Project Title

Large scale simulation of nanostructured optical surfaces


Researchers

Lora Ramunno and Pierre Berini, University of Ottawa


Industry partner

Royal Canadian Mint


Supported by

SOSCIP, IBM Canada Ltd., FedDev, NSERC

Advanced Manufacturing

Researchers at the University of Ottawa and the Royal Canadian Mint are collaborating to better understand how to explain the rich colours recently created on Canadian coins using lasers. 

The research stems from a technique used by the Royal Canadian Mint to add colour to metal surfaces, without the need for adding dyes or paints.

“While they had a pretty good empirical knowledge of how to get a desired colour, it was not understood why a chaotic, disordered array of nanometer-sized particles produced such a reliable colour,” explained Lora Ramunno, an associate professor with the University of Ottawa and a Canada Research Chair in Computational Nanophotonics.

“I recognized there was a large role for computer simulation to bring about that understanding and our team had the skills to be able to do that.”

Prof. Ramunno used SOSCIP’s IBM BGQ supercomputer to run large-scale computations to better understand how light interacts with matter at nanoscale dimensions.

With a patent application underway, Prof. Ramunno credits SOSCIP for providing access to machines that she describes as “unparalleled in Canada.”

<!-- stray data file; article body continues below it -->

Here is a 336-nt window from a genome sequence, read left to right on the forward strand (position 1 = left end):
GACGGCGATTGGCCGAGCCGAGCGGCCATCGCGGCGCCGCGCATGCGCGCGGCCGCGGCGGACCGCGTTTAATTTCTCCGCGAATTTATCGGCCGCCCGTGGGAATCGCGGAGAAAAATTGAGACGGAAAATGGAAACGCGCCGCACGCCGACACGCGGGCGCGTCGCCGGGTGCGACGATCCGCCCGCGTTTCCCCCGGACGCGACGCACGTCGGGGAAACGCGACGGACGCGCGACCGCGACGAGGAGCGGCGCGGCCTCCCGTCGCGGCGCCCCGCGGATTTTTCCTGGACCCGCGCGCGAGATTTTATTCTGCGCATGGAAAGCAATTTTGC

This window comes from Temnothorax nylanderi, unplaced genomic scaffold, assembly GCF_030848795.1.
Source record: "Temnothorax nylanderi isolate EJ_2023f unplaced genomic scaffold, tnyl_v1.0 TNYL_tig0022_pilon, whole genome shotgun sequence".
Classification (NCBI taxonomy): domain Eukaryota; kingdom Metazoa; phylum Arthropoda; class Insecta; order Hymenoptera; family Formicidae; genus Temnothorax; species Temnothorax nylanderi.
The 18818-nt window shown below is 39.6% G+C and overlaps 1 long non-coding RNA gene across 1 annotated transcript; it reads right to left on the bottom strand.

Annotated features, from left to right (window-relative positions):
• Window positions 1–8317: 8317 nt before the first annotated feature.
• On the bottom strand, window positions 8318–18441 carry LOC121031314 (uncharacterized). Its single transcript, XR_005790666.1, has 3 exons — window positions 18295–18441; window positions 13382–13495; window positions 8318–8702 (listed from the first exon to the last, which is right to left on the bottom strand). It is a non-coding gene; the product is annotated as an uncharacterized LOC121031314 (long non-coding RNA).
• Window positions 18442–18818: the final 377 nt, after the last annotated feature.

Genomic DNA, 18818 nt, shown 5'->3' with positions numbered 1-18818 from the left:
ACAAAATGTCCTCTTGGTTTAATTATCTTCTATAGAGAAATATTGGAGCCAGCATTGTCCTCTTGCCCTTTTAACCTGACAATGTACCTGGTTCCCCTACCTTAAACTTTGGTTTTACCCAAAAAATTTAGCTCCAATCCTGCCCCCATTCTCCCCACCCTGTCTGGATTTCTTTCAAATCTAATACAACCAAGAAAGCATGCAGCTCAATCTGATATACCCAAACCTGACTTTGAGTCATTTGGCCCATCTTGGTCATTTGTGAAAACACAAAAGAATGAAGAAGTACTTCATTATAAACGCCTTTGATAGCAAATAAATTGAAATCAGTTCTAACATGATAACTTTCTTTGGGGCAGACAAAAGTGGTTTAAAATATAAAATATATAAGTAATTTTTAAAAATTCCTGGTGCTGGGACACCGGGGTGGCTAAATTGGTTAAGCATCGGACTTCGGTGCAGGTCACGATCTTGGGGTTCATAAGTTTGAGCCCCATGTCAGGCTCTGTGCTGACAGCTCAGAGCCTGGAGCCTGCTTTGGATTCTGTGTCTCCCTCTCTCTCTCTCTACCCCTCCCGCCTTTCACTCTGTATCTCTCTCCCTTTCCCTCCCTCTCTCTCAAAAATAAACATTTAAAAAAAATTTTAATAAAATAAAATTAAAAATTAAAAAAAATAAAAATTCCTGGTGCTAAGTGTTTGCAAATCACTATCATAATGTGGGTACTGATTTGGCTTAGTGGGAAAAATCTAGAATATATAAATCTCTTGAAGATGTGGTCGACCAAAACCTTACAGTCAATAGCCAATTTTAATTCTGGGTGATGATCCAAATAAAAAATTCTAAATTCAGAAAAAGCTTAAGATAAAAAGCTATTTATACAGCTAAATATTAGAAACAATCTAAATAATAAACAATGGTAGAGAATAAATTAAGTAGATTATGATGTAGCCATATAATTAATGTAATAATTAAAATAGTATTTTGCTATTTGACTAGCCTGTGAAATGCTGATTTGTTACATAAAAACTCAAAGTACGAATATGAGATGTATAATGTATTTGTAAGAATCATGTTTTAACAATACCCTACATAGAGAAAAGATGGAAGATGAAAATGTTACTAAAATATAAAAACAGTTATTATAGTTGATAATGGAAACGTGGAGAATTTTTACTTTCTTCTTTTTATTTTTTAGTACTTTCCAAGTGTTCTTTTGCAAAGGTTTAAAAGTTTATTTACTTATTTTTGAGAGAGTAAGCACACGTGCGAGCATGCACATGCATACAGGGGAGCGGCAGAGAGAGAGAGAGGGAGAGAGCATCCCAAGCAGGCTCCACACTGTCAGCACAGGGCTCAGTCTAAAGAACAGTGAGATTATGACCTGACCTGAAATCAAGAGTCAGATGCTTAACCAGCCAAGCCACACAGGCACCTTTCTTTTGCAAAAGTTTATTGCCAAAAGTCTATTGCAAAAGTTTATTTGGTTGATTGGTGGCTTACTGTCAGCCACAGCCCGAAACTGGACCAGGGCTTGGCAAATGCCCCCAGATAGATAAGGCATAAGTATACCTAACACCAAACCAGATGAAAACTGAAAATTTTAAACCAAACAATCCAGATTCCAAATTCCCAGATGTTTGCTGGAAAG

“SOSCIP facilitates research that wouldn’t otherwise be possible,” she said. “We can run computer simulations on thousands of processors at once that we would not have been able to do otherwise.

“It also provided us with the funding to bring in highly-qualified people to work on our projects. We received funding to hire an outstanding post-doctoral fellow from Italy, Antonio Cala Lesina.

Cala Lesina says he feels grateful to be part of the team and that SOSCIP has provided “everything that a computational researcher could ask for.”

“I love understanding the concept of how light interacts with materials. The process produces visually striking metallic surfaces, but it’s also a complex, interesting problem from a research point of view as well,” explained Prof. Ramunno.

Understanding the science behind the colour could produce many future innovative applications for advanced manufacturing in Canada and beyond.

Prof. Ramunno and her team are looking at other new processes, for applications such as biosensing, to discover how a surface can change colour based on its environment.

Prof. Ramunno’s research team includes Pierre Berini, a University Research Chair in Surface Plasmon Photonics and director of the Centre for Research in Photonics, as well as Arnaud Weck, associate professor in mechanical engineering, whose research group created these colours on coins for the Royal Canadian Mint.